First Sunrise of 2021

First Sunrise of 2021
First Sunrise of 2021

Thursday, January 7, 2021

December 2020

The sun is shining brilliantly through the office windows.  After a morning thick with heavy fog, it seems almost a miracle. Maybe that is what we need.  A miracle to come after the difficulties of the day before this one.  We need some sunlight to shine on us.  On all of us.  Some optimism, a reason to hope for a better year ahead.  I have struggled with trying to write this post.  It is easy to write about travels and camping trips, fish and chips at the coast, rain on the roof of the MoHo.  It is easy to be in the moment when traveling, maybe that is why we love it so much.

The rare sunny afternoon at Sunset House in December

The break in fog and rain gave us a chance to rake and haul the last of the oak leaves

It isn’t so easy to write about family gatherings, holidays that have been quite different than past years.  December darkness, more days of deep fog and dark skies than I remember even in Grants Pass.  We wake in the morning and it is dark, with light penetrating the fog only after 7:30 or so.  By 3:30 we are surprised to see the darkness descending again and by 5:15 it is pitch dark. 

This is actually a bit better than it was two weeks ago when it was pitch dark at 5.  Solstice has come and gone and the days are getting longer, miniscule second by second. I guess that is why a day like this, when the sun bursts through illuminating every tiny green blade of grass with a golden halo it seems like a miracle.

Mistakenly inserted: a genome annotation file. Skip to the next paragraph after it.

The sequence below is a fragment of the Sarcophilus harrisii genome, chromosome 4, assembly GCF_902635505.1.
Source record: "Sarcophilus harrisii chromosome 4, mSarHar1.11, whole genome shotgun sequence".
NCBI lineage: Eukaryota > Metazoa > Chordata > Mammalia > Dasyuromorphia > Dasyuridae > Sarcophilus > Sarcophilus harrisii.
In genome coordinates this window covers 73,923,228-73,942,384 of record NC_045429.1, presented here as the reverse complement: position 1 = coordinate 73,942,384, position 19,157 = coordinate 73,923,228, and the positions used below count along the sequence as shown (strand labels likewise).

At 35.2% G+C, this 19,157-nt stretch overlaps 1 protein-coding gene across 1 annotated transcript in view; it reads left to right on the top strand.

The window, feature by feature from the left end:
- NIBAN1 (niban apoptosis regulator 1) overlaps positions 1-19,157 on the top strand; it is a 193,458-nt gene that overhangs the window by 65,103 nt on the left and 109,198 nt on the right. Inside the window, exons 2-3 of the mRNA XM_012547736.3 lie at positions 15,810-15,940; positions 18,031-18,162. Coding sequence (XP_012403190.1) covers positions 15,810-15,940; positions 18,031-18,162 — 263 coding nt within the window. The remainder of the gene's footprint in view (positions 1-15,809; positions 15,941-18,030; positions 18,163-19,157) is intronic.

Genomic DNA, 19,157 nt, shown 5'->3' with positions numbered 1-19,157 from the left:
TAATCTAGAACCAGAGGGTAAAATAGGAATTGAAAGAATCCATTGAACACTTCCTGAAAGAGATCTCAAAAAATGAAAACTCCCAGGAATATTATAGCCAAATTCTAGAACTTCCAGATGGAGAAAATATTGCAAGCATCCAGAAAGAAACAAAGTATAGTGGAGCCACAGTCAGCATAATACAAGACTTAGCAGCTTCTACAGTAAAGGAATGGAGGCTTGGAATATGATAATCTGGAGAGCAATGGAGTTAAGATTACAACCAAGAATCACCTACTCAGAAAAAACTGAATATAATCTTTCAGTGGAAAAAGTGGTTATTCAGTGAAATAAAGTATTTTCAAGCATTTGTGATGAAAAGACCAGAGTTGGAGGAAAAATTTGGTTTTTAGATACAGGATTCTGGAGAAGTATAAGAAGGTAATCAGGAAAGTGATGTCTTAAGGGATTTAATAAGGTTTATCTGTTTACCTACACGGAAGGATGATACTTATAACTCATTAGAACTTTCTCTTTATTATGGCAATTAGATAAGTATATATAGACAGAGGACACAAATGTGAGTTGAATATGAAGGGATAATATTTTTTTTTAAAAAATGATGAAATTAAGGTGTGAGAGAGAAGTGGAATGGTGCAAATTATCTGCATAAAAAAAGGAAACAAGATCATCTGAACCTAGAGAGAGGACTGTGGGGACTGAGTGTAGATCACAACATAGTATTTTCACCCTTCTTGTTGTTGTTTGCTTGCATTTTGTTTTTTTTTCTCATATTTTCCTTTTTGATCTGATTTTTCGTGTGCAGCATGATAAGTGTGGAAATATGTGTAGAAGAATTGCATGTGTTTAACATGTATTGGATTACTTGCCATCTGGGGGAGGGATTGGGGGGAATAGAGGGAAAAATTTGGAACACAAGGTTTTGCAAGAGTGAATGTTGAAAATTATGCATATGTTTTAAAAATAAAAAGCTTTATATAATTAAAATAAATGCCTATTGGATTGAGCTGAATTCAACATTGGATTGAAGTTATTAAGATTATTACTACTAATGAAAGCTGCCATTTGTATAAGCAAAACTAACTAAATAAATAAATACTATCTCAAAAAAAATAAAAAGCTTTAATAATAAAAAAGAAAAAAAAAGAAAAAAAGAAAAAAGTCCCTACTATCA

The Christmas season for us started even before Thanksgiving when I put up the outside Christmas lights.  Once again, we had help from Grandson Matthew, young and agile enough to climb our tall roof and line the edges of the gutters and the roof shingles all the way around the house.  Even though our home is just one story, the western side of the house is more than 18 feet off the ground, thanks to our sloping lot.  I know I wouldn’t manage to get up on the roof and even though Mo was a famed roof climber not so long ago, she isn’t about to climb up there either.  If Matthew moves away we are in big trouble.

Here in Southern Oregon our restaurants opened enough that one of our favorites, The Twisted Cork, advertised a special Sunday brunch, reservations only, limited indoor seating.  We were excited, made reservations for a birthday celebration downtown with friends Maryruth and Gerald, who celebrate December birthdays, and Daughter Deborah and Grandson Matthew to join us for the party limited to six guests.  Sadly that all fell apart when the numbers in our county began rising and once again dining was limited to outdoor seating only.  The Twisted Cork decided that with the cold and very wet weather, it was too much, and cancelled the party.